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The solid Earth consists for the most part of minerals and rocks, but fluids, glasses, melts and other non-crystalline substances are also found and they play an important role in a number of geochemical and geophysical processes. The mineral sciences and the field of geochemistry are greatly concerned with investigating the nature of all geomaterials. Indeed, one wants to describe and understand their fundamental chemical and physical properties and also their behaviour under different physical conditions. In many cases a level of scientific understanding of a material is best achieved when the atomistic-scale properties and interactions can be described or characterised. This is, for example, the case for investigating the adsorption behaviour of molecules or atoms on the surfaces of minerals or in studying the physical nature of viscosity of a silicate melt. Ultimately, it is the atomistic-scale properties that control the bulk macroscopic properties of a material and, thus, they have to be characterised and understood. One is interested in both the static and dynamic behaviour of atoms and molecules and their energetic properties and interactions with one another.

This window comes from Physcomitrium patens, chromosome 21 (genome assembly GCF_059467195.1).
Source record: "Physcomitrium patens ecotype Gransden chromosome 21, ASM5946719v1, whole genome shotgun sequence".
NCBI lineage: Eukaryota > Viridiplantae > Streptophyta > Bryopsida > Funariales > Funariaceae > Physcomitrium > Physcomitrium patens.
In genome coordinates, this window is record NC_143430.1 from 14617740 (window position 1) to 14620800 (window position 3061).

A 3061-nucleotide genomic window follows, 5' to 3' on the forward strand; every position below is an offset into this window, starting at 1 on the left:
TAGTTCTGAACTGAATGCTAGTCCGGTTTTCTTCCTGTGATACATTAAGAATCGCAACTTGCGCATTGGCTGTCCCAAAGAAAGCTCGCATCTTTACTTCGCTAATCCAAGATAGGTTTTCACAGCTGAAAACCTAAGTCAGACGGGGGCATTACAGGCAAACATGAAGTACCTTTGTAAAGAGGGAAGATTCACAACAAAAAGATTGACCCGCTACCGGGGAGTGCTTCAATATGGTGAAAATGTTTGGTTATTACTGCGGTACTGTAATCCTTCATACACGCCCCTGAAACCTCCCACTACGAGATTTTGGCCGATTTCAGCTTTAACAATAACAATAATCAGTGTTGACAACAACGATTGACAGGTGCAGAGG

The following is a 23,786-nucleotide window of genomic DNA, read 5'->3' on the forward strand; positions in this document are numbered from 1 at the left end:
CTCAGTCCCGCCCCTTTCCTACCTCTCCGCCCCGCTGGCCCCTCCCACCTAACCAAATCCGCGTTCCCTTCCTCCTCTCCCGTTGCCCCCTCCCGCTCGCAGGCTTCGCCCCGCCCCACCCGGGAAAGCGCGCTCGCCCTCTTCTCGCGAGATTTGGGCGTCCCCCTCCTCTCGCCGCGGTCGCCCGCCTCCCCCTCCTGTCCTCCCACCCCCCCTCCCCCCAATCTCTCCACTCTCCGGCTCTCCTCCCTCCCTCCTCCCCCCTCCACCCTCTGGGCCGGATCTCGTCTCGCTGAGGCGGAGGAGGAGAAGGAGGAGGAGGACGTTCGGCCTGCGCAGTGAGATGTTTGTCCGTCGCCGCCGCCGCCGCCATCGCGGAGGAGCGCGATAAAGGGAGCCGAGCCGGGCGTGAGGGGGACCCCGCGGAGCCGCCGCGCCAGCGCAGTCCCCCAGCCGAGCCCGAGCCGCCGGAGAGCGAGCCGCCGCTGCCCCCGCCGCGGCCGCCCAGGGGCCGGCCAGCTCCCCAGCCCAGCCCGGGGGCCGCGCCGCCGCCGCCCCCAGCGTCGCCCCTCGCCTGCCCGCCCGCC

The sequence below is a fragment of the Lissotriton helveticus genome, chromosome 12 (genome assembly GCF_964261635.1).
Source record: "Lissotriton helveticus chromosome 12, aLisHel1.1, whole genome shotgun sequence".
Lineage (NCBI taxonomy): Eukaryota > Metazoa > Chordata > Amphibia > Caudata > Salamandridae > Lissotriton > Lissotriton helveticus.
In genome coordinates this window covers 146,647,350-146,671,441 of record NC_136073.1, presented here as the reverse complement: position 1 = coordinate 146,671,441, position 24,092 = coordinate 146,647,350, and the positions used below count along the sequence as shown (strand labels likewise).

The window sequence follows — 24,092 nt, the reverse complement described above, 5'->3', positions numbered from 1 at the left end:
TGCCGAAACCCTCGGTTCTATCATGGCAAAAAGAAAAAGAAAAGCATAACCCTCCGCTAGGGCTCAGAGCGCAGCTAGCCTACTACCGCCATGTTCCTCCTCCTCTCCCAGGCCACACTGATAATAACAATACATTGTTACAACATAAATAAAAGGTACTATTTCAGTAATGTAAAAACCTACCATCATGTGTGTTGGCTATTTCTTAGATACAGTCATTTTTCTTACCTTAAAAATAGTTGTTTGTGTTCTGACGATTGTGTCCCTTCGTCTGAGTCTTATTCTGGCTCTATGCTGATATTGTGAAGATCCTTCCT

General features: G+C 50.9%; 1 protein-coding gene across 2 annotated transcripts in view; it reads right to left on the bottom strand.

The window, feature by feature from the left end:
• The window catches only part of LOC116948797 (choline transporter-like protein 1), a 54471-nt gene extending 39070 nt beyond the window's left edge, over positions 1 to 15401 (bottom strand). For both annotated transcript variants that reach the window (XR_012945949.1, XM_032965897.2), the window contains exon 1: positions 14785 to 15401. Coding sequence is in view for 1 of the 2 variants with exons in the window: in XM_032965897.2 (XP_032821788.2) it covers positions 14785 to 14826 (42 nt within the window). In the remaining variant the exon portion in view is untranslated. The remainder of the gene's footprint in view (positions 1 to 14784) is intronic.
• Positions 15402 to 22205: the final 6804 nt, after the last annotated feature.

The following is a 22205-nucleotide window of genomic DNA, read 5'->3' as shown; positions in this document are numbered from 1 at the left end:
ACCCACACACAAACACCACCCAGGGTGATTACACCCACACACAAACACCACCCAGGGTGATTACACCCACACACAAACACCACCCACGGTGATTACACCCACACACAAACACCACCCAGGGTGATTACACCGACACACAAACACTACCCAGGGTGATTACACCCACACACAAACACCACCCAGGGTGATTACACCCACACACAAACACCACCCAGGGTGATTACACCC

This is where spectroscopy1 enters the picture, because spectroscopic measurements can provide local or atomistic-level information on a variety of different materials, whether they are gas, liquid or solid phase.

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